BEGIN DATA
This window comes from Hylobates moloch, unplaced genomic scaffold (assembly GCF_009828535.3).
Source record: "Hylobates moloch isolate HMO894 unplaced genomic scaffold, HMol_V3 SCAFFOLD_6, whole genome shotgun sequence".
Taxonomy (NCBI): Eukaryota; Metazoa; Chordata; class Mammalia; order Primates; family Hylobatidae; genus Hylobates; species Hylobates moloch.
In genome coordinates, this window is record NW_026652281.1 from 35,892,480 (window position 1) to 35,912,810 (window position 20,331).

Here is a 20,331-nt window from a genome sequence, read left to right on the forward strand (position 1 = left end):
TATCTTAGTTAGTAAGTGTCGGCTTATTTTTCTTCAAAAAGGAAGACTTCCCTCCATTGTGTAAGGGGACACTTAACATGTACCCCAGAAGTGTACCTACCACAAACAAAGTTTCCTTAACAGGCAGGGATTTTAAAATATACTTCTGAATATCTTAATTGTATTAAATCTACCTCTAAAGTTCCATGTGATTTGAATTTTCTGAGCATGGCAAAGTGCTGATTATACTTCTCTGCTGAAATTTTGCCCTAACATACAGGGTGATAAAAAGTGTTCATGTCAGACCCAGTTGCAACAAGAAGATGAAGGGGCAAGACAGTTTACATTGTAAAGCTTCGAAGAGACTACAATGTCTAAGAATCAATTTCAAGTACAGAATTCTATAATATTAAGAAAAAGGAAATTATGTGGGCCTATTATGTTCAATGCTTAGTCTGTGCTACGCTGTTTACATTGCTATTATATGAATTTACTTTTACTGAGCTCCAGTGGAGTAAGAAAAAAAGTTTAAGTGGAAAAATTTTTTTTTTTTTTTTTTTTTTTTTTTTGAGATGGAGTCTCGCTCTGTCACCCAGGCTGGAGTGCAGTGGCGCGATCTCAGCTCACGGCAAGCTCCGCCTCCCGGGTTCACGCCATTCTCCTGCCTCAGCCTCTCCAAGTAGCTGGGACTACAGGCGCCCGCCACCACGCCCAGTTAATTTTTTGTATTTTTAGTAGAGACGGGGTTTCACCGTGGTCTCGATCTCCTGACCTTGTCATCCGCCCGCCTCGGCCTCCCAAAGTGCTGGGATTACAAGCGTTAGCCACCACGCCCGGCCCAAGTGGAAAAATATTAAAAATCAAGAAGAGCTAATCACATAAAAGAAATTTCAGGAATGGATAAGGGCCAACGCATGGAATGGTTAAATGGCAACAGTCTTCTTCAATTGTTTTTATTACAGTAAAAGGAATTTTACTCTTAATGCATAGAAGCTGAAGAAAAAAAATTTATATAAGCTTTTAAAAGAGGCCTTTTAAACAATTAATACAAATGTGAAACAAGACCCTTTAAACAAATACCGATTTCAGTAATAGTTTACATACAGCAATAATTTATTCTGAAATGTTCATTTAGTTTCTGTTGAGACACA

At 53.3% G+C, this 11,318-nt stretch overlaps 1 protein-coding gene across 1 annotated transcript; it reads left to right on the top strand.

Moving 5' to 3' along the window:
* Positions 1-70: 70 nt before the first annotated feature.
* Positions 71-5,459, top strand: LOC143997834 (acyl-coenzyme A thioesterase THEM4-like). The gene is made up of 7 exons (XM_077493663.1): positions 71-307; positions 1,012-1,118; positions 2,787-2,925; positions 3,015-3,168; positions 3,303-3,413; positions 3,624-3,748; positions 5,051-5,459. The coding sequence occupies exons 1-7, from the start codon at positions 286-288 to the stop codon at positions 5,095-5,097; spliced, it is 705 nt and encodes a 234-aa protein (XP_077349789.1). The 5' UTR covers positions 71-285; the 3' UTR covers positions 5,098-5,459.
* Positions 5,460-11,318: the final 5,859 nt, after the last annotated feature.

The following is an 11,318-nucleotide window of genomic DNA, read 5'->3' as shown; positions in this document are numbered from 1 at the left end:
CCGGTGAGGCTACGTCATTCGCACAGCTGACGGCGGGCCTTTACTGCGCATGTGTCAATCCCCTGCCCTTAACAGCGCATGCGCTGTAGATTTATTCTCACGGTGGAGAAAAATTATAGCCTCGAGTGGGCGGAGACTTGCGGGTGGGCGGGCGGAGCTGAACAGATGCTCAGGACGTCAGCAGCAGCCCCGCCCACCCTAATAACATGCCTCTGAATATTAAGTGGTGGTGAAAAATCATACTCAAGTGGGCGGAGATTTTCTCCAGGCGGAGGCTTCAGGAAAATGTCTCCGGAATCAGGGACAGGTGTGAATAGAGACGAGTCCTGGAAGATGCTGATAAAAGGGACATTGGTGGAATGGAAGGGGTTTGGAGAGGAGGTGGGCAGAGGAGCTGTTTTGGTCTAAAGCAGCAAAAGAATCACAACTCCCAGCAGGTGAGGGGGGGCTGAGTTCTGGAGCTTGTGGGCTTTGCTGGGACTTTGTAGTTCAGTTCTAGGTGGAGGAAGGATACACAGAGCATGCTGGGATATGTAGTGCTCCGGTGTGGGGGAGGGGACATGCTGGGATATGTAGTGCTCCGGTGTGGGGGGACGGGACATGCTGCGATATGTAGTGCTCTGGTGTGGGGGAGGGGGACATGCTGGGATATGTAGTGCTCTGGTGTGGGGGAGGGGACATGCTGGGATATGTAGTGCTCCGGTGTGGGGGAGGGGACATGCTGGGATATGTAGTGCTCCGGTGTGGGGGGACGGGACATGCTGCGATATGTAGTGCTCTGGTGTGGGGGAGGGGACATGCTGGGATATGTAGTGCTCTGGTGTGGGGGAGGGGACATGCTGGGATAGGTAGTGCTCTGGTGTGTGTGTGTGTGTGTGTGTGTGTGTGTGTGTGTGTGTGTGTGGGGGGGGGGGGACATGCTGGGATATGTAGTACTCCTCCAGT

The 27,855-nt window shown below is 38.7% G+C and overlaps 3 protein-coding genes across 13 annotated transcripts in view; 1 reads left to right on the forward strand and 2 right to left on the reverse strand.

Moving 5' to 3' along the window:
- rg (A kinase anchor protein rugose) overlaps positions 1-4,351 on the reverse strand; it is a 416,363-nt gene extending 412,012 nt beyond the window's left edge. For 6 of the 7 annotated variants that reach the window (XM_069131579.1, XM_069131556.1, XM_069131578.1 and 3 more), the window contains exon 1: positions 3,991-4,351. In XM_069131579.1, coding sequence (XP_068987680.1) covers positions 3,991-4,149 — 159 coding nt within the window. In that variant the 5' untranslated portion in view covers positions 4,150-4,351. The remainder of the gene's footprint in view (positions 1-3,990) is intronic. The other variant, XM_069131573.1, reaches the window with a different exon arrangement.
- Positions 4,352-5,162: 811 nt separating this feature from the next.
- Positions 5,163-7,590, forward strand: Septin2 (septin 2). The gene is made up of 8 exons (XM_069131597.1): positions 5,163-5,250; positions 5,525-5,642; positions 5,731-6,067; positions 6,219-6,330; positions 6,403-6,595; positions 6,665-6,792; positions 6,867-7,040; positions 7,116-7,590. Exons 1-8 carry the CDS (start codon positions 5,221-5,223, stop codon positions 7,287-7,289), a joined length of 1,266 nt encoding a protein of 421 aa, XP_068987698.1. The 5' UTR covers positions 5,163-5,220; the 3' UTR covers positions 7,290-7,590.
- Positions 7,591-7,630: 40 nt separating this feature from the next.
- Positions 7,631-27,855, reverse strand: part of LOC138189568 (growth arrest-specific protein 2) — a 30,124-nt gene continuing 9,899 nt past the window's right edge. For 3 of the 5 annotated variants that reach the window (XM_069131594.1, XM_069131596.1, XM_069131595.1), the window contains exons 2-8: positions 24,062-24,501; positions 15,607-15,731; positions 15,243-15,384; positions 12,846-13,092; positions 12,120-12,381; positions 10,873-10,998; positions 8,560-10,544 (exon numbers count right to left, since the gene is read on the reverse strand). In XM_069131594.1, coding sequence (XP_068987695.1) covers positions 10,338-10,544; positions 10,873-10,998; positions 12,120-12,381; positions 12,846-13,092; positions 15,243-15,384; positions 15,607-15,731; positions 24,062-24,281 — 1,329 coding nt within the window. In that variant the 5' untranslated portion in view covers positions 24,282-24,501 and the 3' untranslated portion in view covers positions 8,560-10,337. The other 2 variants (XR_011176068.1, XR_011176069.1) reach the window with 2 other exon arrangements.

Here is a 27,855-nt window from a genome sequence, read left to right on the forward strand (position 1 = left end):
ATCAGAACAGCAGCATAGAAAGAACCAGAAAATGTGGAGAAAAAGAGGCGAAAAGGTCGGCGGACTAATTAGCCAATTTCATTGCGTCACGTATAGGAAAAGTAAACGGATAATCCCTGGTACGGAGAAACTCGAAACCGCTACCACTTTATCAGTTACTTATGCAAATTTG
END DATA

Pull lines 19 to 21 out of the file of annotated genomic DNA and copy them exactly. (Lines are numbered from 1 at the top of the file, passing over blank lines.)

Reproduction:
- Positions 7,591-7,630: 40 nt separating this feature from the next.
- Positions 7,631-27,855, reverse strand: part of LOC138189568 (growth arrest-specific protein 2) — a 30,124-nt gene continuing 9,899 nt past the window's right edge. For 3 of the 5 annotated variants that reach the window (XM_069131594.1, XM_069131596.1, XM_069131595.1), the window contains exons 2-8: positions 24,062-24,501; positions 15,607-15,731; positions 15,243-15,384; positions 12,846-13,092; positions 12,120-12,381; positions 10,873-10,998; positions 8,560-10,544 (exon numbers count right to left, since the gene is read on the reverse strand). In XM_069131594.1, coding sequence (XP_068987695.1) covers positions 10,338-10,544; positions 10,873-10,998; positions 12,120-12,381; positions 12,846-13,092; positions 15,243-15,384; positions 15,607-15,731; positions 24,062-24,281 — 1,329 coding nt within the window. In that variant the 5' untranslated portion in view covers positions 24,282-24,501 and the 3' untranslated portion in view covers positions 8,560-10,337. The other 2 variants (XR_011176068.1, XR_011176069.1) reach the window with 2 other exon arrangements.

Here is a 27,855-nt window from a genome sequence, read left to right on the forward strand (position 1 = left end):